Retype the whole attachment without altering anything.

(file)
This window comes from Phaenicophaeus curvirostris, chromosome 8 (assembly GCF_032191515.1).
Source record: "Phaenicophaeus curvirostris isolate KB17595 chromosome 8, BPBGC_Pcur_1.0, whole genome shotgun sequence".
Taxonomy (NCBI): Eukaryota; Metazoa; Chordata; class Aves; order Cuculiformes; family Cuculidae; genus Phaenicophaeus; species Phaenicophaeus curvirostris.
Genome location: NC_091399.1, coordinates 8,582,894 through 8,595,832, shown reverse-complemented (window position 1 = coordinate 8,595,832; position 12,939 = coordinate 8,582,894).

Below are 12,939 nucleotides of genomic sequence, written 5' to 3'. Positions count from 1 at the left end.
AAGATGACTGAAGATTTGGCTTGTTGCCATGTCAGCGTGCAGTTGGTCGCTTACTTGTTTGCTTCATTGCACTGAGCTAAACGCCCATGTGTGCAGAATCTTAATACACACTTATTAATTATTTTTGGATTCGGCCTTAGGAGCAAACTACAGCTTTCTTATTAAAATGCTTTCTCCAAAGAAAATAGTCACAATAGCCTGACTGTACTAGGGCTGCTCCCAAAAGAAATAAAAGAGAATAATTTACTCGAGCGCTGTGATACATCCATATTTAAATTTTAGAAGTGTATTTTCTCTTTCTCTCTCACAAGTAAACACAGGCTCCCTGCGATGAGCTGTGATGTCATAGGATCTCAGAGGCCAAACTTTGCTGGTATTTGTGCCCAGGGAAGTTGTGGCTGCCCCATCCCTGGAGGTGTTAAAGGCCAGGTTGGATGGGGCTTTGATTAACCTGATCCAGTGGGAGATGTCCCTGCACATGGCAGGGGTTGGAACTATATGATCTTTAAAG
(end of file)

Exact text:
This window comes from Phaenicophaeus curvirostris, chromosome 8 (assembly GCF_032191515.1).
Source record: "Phaenicophaeus curvirostris isolate KB17595 chromosome 8, BPBGC_Pcur_1.0, whole genome shotgun sequence".
Taxonomy (NCBI): Eukaryota; Metazoa; Chordata; class Aves; order Cuculiformes; family Cuculidae; genus Phaenicophaeus; species Phaenicophaeus curvirostris.
Genome location: NC_091399.1, coordinates 8,582,894 through 8,595,832, shown reverse-complemented (window position 1 = coordinate 8,595,832; position 12,939 = coordinate 8,582,894).

Below are 12,939 nucleotides of genomic sequence, written 5' to 3'. Positions count from 1 at the left end.
AAGATGACTGAAGATTTGGCTTGTTGCCATGTCAGCGTGCAGTTGGTCGCTTACTTGTTTGCTTCATTGCACTGAGCTAAACGCCCATGTGTGCAGAATCTTAATACACACTTATTAATTATTTTTGGATTCGGCCTTAGGAGCAAACTACAGCTTTCTTATTAAAATGCTTTCTCCAAAGAAAATAGTCACAATAGCCTGACTGTACTAGGGCTGCTCCCAAAAGAAATAAAAGAGAATAATTTACTCGAGCGCTGTGATACATCCATATTTAAATTTTAGAAGTGTATTTTCTCTTTCTCTCTCACAAGTAAACACAGGCTCCCTGCGATGAGCTGTGATGTCATAGGATCTCAGAGGCCAAACTTTGCTGGTATTTGTGCCCAGGGAAGTTGTGGCTGCCCCATCCCTGGAGGTGTTAAAGGCCAGGTTGGATGGGGCTTTGATTAACCTGATCCAGTGGGAGATGTCCCTGCACATGGCAGGGGTTGGAACTATATGATCTTTAAAG